Thursday, August 16, 2018

A Bit of Photo Editing Fun

I was recently fooling around a bit with some photo editing software and came up with a set of fun images to share. Regular readers of the blog have probably noticed that I often create composite images and photo collages for my articles by using a combination of Photoshop and Microsoft PowerPoint. My skills with Photoshop are only so-so -- mostly I just use it to clean up images. MS PowerPoint, on the other hand, is in some ways easier for me, and is surprisingly useful when it comes to combining images. Even the headbadge collage that makes up the background of the whole blog was created using PowerPoint (I had a whole step-by-step article on that process about three years ago).

During the Victorian era, when both photography and bicycles were the latest thing, and when people probably first started becoming obsessed with their pets as little miniature humans (an obsession that totally continues through today), it was really common to see people photographed with their bicycles, or to get their pets photographed dressed up and posed like humans. On a whim, I started creating pictures that combined all these notions -- people, animals, and bikes.

I've got my finished results below, along with the original images that I started with - take a look and (maybe?) have a chuckle.

For this one, I combined this advertising image of a bicyclist with the little playing card image of "Mr Fox." Part of what made it work was that both pictures had a similar artistic style and color palette. The colors in the fox image are a little brighter, but it would work. You'll notice I had to flip the fox image and alter the angle a little to get it to match up - but the end result is pretty convincing. By the way, I did flip the fox image, but I did not flip or alter the bicyclist - the original artist put the drivetrain on the wrong side of the bike! I toyed a bit with the idea of putting the cyclist's cap on the fox, but in the end decided it looked better without.

The attitude of the dog in the top hat seemed like a natural fit for this fellow posing with his prized penny farthing. Again, I had to flip the image of the dog to get him facing the right direction - and in the cropping his pipe became a cigar, but it still works. The tint of the two photos was slightly different (the dog photo originally had a bit more of a brown tint) - but that was pretty easily altered.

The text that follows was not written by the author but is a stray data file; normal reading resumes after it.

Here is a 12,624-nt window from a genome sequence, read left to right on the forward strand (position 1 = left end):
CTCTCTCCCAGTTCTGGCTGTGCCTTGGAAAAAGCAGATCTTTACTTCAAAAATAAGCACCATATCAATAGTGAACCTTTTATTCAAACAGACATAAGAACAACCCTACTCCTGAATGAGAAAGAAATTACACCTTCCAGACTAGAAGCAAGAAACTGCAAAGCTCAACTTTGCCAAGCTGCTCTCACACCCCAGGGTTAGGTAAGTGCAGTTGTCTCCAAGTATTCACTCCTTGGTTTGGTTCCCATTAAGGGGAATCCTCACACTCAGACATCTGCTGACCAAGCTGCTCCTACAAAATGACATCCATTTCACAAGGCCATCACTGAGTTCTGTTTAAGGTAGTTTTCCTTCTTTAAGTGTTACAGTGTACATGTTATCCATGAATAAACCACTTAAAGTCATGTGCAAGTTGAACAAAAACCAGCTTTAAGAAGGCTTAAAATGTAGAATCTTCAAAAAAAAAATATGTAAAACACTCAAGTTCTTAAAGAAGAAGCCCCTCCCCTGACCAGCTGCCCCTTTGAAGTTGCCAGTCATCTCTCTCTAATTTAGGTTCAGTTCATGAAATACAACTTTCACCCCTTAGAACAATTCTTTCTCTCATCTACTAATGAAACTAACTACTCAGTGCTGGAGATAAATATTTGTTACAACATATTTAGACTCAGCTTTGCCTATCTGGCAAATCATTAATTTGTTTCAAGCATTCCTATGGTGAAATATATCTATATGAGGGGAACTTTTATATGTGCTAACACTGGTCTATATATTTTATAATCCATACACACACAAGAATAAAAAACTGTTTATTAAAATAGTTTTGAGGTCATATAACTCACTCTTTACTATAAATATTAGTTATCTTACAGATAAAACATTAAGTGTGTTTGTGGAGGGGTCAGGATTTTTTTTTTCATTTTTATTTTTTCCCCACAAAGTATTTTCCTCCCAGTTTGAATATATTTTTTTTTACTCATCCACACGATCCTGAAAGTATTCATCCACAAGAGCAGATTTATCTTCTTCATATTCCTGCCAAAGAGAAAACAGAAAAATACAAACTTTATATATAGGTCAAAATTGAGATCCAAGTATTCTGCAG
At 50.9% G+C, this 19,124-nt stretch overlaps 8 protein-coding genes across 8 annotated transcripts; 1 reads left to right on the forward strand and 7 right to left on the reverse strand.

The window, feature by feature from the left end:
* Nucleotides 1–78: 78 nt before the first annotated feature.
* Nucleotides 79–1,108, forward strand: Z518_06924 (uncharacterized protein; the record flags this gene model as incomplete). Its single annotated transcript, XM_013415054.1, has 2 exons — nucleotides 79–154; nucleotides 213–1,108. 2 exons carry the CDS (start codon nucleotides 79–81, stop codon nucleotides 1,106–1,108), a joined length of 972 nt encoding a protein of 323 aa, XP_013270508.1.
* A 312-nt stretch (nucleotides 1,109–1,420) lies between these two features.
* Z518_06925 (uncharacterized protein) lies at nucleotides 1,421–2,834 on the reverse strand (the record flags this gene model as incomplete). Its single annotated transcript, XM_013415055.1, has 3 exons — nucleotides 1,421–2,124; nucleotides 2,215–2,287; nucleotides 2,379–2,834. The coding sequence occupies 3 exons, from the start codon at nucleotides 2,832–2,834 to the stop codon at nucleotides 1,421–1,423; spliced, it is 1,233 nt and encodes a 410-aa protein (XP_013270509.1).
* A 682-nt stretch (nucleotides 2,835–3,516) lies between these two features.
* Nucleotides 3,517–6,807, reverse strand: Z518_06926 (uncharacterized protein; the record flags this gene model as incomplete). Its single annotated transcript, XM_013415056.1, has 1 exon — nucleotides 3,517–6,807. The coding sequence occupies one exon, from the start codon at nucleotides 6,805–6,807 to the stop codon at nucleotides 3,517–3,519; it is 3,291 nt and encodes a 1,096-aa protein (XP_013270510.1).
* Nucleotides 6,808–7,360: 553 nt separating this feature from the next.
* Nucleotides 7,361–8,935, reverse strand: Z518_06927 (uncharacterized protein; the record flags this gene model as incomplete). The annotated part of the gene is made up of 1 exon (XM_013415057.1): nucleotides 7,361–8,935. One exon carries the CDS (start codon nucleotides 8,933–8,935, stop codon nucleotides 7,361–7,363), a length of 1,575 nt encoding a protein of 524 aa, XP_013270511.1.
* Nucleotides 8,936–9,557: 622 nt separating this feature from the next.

The little terrier with the cap seemed like a perfect fit for this Belgian racer. Again, the tint was slightly different, but easily fixed.

The fox on the left seemed to be in the perfect pose to match up with this early 20th century track racer. The tint was a good match too.


Both images here were engravings as opposed to photos - but the style was close enough that they'd match up well. The dog, apparently, was one of Queen Victoria's pets. I had to work on the tinting but it worked in the end. I did a version where I put the cyclist's wide-brimmed hat on the dog, but didn't like it as well - he seemed to lose something when you couldn't see his perky ears.

Hope you enjoyed!

13 comments:

  1. That first one reminded me of some of those Art Nouveau cycling advertisements, so I thought I'd have a (very quick) go at one: https://s20.postimg.cc/l6b9mpn0d/Fox_Cycles.jpg

    What do you think?

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    Replies
    1. Am I getting credit on that?

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    2. Deleted that one, here's a new one: https://s20.postimg.cc/tngc1h499/Fox_Cycles_2.jpg

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  2. Thank you, Brooks! This is one of the funniest items I've ever seen. As we can see, even without the special photo editing software it was possible to make dramatical changes of the photos taken. It's awesome, isn't it.

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  3. This made my day. I especially like the dog with the top hat and penny-farthing.

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  4. You're going to add Bernard Hinault......right?

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  5. Thank you for this post, very interesting.

    I am a marketer in Grenoble (France). I use on an everyday basis Gimp and Canva.

    Gimp is not very intuitive, you need months and months of use to begin making amazing stuff with it.

    On the other side, Canva is the most intuitive photo editor ever. In 5 minutes you can create catchy images, background that do not look like an old ‘paint’ image.

    So the best combo is to modify your image with Gimp, put it in PNG format, and ‘work’ on it with Canva. Hope it will give you ideas

    Stefan

    marketer at

    http://www.bluepixelcie.com

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  6. i really like this description that you have given here, thanks

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